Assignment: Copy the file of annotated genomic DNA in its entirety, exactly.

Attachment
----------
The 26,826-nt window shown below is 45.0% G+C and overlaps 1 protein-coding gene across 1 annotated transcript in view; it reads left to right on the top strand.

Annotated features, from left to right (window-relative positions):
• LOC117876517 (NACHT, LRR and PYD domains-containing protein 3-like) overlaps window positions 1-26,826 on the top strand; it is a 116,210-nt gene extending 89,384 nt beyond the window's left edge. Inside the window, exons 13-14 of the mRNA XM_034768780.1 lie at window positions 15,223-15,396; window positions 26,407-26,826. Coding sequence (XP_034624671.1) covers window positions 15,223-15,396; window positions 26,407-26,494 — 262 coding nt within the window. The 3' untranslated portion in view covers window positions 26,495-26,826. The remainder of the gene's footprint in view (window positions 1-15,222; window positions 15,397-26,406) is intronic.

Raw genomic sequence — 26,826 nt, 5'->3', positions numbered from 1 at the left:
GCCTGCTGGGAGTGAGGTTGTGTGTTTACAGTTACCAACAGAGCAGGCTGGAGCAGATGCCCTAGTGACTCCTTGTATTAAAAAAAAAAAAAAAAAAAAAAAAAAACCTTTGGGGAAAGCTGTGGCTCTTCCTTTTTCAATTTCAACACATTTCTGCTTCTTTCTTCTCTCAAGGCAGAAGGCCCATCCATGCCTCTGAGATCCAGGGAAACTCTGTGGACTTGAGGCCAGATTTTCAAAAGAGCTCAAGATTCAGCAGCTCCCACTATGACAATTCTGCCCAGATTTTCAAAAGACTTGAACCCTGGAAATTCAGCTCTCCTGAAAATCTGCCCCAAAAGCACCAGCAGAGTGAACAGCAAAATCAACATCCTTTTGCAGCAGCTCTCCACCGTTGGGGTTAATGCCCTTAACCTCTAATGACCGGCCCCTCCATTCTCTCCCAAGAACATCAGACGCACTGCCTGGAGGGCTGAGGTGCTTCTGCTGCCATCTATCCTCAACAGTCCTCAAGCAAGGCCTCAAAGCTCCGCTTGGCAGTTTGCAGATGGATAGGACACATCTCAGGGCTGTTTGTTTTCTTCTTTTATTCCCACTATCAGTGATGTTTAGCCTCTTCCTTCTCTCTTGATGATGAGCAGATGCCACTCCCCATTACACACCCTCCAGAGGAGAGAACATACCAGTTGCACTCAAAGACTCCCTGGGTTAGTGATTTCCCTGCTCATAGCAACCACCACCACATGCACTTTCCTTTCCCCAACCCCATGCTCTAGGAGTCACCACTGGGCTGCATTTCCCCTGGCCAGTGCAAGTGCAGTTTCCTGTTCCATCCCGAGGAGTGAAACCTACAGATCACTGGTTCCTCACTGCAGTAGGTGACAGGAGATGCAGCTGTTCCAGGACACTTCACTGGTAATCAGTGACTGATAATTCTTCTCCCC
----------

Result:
The 26,826-nt window shown below is 45.0% G+C and overlaps 1 protein-coding gene across 1 annotated transcript in view; it reads left to right on the top strand.

Annotated features, from left to right (window-relative positions):
• LOC117876517 (NACHT, LRR and PYD domains-containing protein 3-like) overlaps window positions 1-26,826 on the top strand; it is a 116,210-nt gene extending 89,384 nt beyond the window's left edge. Inside the window, exons 13-14 of the mRNA XM_034768780.1 lie at window positions 15,223-15,396; window positions 26,407-26,826. Coding sequence (XP_034624671.1) covers window positions 15,223-15,396; window positions 26,407-26,494 — 262 coding nt within the window. The 3' untranslated portion in view covers window positions 26,495-26,826. The remainder of the gene's footprint in view (window positions 1-15,222; window positions 15,397-26,406) is intronic.

Raw genomic sequence — 26,826 nt, 5'->3', positions numbered from 1 at the left:
GCCTGCTGGGAGTGAGGTTGTGTGTTTACAGTTACCAACAGAGCAGGCTGGAGCAGATGCCCTAGTGACTCCTTGTATTAAAAAAAAAAAAAAAAAAAAAAAAAAACCTTTGGGGAAAGCTGTGGCTCTTCCTTTTTCAATTTCAACACATTTCTGCTTCTTTCTTCTCTCAAGGCAGAAGGCCCATCCATGCCTCTGAGATCCAGGGAAACTCTGTGGACTTGAGGCCAGATTTTCAAAAGAGCTCAAGATTCAGCAGCTCCCACTATGACAATTCTGCCCAGATTTTCAAAAGACTTGAACCCTGGAAATTCAGCTCTCCTGAAAATCTGCCCCAAAAGCACCAGCAGAGTGAACAGCAAAATCAACATCCTTTTGCAGCAGCTCTCCACCGTTGGGGTTAATGCCCTTAACCTCTAATGACCGGCCCCTCCATTCTCTCCCAAGAACATCAGACGCACTGCCTGGAGGGCTGAGGTGCTTCTGCTGCCATCTATCCTCAACAGTCCTCAAGCAAGGCCTCAAAGCTCCGCTTGGCAGTTTGCAGATGGATAGGACACATCTCAGGGCTGTTTGTTTTCTTCTTTTATTCCCACTATCAGTGATGTTTAGCCTCTTCCTTCTCTCTTGATGATGAGCAGATGCCACTCCCCATTACACACCCTCCAGAGGAGAGAACATACCAGTTGCACTCAAAGACTCCCTGGGTTAGTGATTTCCCTGCTCATAGCAACCACCACCACATGCACTTTCCTTTCCCCAACCCCATGCTCTAGGAGTCACCACTGGGCTGCATTTCCCCTGGCCAGTGCAAGTGCAGTTTCCTGTTCCATCCCGAGGAGTGAAACCTACAGATCACTGGTTCCTCACTGCAGTAGGTGACAGGAGATGCAGCTGTTCCAGGACACTTCACTGGTAATCAGTGACTGATAATTCTTCTCCCC